Visual Studio Team Services

VSTS & TFS Rest API: 02 – Basics

As this series of posts will be using the (new) .Net client libraries, the first thing we’ll be doing is adding a reference to the core NuGet package to our new project:

PM> Install-Package Microsoft.TeamFoundationServer.Client

as well as the Visual Studio Services client package:

PM> Install-Package Microsoft.VisualStudio.Services.InteractiveClient

What’s maybe a bit odd at first is that the Microsoft.VisualStudio.Services.InteractiveClient NuGet package contains and references a ‘Microsoft.VisualStudio.Services.Client.dll‘ assembly, while the ‘Microsoft.VisualStudio.Services.Client‘ NuGet package, even though named like the aforementioned assembly, contains *.Common assemblies only (basically the core contracts).

So even though the name and description implies user interaction, the ‘Microsoft.VisualStudio.Services.InteractiveClient‘ contains the interesting and useful bits, even without actual user interaction.

This will pull in a couple dependencies the packages have and reference about a dozen Microsoft.TeamFoundation.* and Microsoft.VisualStudio.* assemblies.

Now in order to make your first connection and actually retrieve data from your TFS Server, you will need the following information:

  • URL of the target Team Project Collection
  • Identifier for the artifact that you want to retrieve, i.e. a work item id

And the entire code to retrieve the later (work item) by its .Id looks like this:

using System;
using Microsoft.TeamFoundation.WorkItemTracking.WebApi;
using Microsoft.VisualStudio.Services.Client;
using Microsoft.VisualStudio.Services.Common;

namespace _02_Basics
{
    class Program
    {
        const string TeamProjectCollectionUri = @"http://win2012:8080/tfs/DefaultCollection"; // In my case this is a locally running development TFS (2015 Update 2) system
        const int WorkItemIdentifier = 1; // This is the Work Item .Id which we will be retrieving

        static void Main(string[] args)
        {
            var visualStudioServicesConnection = new VssConnection(new Uri(TeamProjectCollectionUri), new VssCredentials());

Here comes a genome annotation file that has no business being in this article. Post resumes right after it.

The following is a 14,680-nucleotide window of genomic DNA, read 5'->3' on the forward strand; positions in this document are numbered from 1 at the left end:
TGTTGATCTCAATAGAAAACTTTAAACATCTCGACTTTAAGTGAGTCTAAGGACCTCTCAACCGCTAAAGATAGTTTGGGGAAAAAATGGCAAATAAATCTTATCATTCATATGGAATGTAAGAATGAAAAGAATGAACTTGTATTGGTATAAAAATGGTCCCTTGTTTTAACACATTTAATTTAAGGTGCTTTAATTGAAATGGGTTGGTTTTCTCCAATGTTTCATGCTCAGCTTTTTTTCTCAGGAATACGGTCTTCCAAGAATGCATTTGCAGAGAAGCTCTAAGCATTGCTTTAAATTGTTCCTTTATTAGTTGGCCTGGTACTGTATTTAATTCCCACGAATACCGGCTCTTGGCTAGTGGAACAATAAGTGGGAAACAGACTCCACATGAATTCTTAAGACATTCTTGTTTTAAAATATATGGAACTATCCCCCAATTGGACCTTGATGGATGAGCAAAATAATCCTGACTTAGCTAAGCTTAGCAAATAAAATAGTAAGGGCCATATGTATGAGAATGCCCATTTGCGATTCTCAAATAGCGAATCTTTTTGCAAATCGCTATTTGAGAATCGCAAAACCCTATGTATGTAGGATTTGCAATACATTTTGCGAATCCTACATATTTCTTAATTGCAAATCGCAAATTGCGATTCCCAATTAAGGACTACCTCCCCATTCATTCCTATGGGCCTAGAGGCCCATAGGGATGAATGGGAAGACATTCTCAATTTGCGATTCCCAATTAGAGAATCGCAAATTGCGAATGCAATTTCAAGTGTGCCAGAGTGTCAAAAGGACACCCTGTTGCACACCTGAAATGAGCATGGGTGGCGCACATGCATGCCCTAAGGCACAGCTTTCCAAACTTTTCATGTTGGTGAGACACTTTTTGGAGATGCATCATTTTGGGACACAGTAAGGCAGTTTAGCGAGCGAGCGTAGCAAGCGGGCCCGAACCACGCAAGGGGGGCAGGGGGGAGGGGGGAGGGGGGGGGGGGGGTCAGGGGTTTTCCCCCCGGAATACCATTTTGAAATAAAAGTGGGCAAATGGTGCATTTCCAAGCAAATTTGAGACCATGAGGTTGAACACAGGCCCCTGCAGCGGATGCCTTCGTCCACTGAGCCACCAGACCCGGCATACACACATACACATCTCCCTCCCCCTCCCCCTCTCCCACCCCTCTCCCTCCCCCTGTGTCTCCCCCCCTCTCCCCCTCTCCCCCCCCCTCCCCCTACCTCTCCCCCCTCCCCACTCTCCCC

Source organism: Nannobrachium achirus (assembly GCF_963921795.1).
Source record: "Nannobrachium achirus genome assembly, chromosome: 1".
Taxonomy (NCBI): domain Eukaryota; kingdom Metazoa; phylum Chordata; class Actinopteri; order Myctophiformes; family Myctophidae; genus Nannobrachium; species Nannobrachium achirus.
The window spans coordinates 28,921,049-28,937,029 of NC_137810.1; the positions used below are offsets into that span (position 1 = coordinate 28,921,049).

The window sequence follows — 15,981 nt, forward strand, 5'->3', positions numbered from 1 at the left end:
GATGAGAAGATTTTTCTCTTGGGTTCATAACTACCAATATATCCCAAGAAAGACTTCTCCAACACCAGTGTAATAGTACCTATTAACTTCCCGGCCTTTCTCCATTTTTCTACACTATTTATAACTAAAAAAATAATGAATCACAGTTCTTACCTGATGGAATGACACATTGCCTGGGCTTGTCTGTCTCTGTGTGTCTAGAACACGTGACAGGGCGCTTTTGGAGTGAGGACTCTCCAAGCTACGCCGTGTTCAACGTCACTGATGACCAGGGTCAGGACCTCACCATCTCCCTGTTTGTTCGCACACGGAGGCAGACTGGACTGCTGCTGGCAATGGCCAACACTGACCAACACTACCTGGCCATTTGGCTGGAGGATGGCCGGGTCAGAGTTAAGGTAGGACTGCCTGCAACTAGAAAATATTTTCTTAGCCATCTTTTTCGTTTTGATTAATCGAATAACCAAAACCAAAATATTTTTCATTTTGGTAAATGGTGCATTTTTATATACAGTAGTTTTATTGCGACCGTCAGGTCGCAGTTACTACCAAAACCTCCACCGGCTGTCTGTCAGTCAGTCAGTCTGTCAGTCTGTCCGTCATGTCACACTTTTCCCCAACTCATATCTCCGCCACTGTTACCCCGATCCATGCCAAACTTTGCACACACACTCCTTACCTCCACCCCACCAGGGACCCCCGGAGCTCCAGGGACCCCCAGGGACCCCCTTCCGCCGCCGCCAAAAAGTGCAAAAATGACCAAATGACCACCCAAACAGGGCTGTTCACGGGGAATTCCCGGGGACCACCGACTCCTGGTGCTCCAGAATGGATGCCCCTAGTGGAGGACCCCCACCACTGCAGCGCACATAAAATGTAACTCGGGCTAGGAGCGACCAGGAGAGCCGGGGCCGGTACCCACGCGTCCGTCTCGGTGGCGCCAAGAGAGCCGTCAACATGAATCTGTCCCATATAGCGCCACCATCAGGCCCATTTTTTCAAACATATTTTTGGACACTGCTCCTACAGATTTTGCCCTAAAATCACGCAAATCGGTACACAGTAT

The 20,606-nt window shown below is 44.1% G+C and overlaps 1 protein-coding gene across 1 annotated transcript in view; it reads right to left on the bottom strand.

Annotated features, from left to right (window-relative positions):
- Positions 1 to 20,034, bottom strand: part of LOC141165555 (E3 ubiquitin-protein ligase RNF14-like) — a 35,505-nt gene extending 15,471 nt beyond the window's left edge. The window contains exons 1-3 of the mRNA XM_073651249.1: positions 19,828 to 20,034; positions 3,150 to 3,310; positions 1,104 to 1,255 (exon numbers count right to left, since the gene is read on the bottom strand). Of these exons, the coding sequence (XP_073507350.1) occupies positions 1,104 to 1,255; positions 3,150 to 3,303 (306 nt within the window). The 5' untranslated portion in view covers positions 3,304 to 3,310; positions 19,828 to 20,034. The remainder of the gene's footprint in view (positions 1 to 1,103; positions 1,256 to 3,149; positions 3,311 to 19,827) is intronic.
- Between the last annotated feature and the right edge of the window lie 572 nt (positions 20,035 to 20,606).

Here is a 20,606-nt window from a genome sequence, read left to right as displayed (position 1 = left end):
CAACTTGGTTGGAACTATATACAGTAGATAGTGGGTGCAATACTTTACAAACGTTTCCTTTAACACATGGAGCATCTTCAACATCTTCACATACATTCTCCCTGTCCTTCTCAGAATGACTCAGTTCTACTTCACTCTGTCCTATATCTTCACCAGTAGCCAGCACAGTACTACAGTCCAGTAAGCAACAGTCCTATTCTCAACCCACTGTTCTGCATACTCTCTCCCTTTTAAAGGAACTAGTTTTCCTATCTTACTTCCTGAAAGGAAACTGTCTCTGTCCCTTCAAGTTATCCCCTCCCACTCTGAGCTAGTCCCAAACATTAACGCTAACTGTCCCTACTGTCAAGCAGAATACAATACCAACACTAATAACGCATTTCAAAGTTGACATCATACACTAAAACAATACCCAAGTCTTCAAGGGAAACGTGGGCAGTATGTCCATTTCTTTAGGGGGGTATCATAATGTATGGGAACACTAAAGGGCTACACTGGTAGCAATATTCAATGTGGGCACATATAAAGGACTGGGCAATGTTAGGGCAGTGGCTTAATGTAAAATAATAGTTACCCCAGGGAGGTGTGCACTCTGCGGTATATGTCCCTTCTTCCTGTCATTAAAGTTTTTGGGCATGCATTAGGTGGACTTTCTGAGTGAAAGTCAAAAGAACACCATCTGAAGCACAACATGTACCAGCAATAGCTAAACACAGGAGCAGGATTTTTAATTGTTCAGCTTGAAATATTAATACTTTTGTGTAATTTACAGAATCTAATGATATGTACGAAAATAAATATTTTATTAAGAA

var workItemTrackingHttpClient = visualStudioServicesConnection.GetClient<WorkItemTrackingHttpClient>();
            var workItemInstance = workItemTrackingHttpClient.GetWorkItemAsync(1).Result;

            Console.WriteLine("Work Item {0} - '{1}' retrieved", workItemInstance.Id, workItemInstance.Fields["System.Title"]);
        }
    }
}

These 3 lines basically make a connection (and in this case authenticate implicitely via NTLM, more about authentication will come later), get ahold of a WorkItemTrackingHttpClient and use the later to retrieve the Work Item with .Id 1 and then prints out some of its info the console.

There’s a wide variety of Client types you can retrieve from the VssConnection.GetClient<T>() method and the all derive from the VssHttpClientBase base class. We’ll go into all of these in later posts.

Moreover, some functionality may only work for the Microsoft hosted Visual Studio Team Services and not (yet) for on-premises Team Foundation Server installations as the release cycle of the later follows the former at a slower pace.

What’s also worth mentioning is that currently (v14.95.3 as of writing) the Types and Members exposed by the .Net Client library/libraries are somewhat inconsistently named (some have pre- and suffixes, some have abbreviations in their names, some do not) and their signatures appear to not follow a coherent guideline – some expose Task<List<T>>, some however return Task<IEnumerable<T>> (which seems a bit odd knowing that proper async enumerables aren’t there, yet), many methods do take an optional CancellationToken, many other methods don’t and it’s not clear why (the underlying base class(es) appear to boil down to helpers around standard HttpRequestMessage and HttpResponseMessage utilizing a normal HttpClient which works nicely with CancellationTokens.

As this may be confusing to some, I hope they’ll correct this somewhere down the road and provide a uniform and consistent library throughout and when they do, some of the sample code shown in this series of posts may no longer work as-is.

 

Index for all Posts | Full code is available at GitHub

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